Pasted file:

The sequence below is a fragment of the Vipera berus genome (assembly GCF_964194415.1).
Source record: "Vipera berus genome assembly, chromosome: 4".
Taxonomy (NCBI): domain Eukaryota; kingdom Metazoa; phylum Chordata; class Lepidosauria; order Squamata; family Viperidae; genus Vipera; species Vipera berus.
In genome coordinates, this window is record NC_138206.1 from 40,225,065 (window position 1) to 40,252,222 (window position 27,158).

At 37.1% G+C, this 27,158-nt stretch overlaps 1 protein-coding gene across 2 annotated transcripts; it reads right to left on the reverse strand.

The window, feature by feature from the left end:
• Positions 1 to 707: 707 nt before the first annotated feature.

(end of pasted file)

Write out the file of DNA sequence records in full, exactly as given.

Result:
The sequence below is a fragment of the Vipera berus genome (assembly GCF_964194415.1).
Source record: "Vipera berus genome assembly, chromosome: 4".
Taxonomy (NCBI): domain Eukaryota; kingdom Metazoa; phylum Chordata; class Lepidosauria; order Squamata; family Viperidae; genus Vipera; species Vipera berus.
In genome coordinates, this window is record NC_138206.1 from 40,225,065 (window position 1) to 40,252,222 (window position 27,158).

At 37.1% G+C, this 27,158-nt stretch overlaps 1 protein-coding gene across 2 annotated transcripts; it reads right to left on the reverse strand.

The window, feature by feature from the left end:
• Positions 1 to 707: 707 nt before the first annotated feature.